Kelly Brackett was angry. He and Dixie had been arguing for weeks and he was afraid it was going to ruin a beautiful friendship as well as their long standing romance.
This Paramedic training program was coming between them. Kel was dead set against sending Firemen, even trained ones out to perform medical procedures on the unsuspecting public. Dixie was all for those Hose Jockeys providing roadside medical assistance. It was like turning Emergency medicine into the auto club.
She’d been on him again yesterday when they’d lost that electrocution victim. Worse she’d brought the argument to their dinner date…and she’d volunteered him as well as Rampart to train the next Paramedic class knowing full well how he felt.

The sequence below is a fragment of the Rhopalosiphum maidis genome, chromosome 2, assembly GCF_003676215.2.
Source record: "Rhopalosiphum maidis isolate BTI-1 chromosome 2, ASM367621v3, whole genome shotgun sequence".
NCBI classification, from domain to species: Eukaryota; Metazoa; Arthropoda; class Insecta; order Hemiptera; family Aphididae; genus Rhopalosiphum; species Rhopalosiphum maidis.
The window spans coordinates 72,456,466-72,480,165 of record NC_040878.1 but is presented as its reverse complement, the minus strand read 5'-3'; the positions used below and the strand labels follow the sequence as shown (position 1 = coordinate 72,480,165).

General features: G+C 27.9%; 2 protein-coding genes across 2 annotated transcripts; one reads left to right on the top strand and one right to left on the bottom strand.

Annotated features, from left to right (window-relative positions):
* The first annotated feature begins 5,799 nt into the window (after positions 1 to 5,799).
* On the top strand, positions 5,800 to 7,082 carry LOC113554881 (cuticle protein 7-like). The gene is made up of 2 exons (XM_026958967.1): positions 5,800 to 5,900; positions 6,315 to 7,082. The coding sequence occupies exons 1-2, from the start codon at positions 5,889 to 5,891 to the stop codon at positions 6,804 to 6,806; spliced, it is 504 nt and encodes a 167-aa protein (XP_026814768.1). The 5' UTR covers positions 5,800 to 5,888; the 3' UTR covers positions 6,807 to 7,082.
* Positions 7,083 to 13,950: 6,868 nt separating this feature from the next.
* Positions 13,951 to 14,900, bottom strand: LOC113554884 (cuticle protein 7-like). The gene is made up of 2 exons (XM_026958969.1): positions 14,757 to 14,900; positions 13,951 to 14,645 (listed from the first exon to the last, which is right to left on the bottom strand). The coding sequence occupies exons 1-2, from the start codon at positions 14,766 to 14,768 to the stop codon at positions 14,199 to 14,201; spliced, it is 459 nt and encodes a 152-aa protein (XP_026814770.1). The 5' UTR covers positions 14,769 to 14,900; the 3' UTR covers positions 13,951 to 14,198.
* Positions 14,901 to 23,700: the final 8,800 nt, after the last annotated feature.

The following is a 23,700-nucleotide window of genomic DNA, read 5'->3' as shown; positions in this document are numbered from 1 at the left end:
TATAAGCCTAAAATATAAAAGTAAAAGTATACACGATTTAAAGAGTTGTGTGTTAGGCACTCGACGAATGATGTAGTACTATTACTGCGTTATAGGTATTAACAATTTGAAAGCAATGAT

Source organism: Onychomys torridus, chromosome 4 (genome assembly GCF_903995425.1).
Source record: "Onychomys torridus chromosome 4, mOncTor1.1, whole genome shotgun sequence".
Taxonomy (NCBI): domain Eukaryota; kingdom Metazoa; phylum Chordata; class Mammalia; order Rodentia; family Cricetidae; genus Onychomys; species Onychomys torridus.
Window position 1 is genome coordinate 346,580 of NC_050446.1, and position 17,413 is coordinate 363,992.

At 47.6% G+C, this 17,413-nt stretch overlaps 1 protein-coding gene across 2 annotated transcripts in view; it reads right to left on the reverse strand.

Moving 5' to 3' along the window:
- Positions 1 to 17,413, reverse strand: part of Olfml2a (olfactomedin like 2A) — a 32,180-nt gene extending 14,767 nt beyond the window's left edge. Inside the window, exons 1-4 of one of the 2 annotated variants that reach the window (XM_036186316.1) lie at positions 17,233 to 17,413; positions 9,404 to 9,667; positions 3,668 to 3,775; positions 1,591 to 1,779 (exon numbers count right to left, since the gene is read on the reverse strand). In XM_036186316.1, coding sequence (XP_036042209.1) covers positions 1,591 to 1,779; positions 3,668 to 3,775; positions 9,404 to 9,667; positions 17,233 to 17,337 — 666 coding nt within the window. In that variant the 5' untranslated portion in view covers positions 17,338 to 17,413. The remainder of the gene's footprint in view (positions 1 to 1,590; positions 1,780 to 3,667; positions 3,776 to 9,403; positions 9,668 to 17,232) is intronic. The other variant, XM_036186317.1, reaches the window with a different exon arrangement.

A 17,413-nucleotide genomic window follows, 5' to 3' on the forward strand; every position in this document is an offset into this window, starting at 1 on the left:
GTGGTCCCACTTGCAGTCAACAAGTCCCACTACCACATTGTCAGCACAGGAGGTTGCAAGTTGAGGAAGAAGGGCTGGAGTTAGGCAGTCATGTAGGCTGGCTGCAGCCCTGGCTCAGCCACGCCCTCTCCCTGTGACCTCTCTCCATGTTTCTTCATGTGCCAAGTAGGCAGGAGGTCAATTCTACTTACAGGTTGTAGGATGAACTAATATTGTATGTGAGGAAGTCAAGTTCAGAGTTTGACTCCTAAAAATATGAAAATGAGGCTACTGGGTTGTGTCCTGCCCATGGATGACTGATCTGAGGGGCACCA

On top of their other duties he and Dixie as well as another part time emergency room doctor…Joe Early, would be spending hours of their day with these men for the next twelve weeks. Six men with their hearts in the right place but still just firemen.
The next morning John sat sipping his coffee in his small kitchen wondering where this new direction in his career might lead him.
He went out and climbed into his old VW camper and headed down to headquarters. As he entered the front doors he spotted a sign on a door to his left. 'Paramedic Questions answered here Last Day R. Desoto F/M.' John pushed the door open and went inside.
A stocky blue eyed, blonde man maybe a few years older than John sat at the table. He looked up as John entered and then stood up to his full six foot one inch height… standing eye to eye with the younger man.
John held out his hand… “John Gage,” he said shortly. Roy knew who he was…He remembered him from a rescue almost two years ago…He’d matured some since then but they’d never met in person.
“Roy…Roy Desoto,” the other man responded softly… “Have a seat.”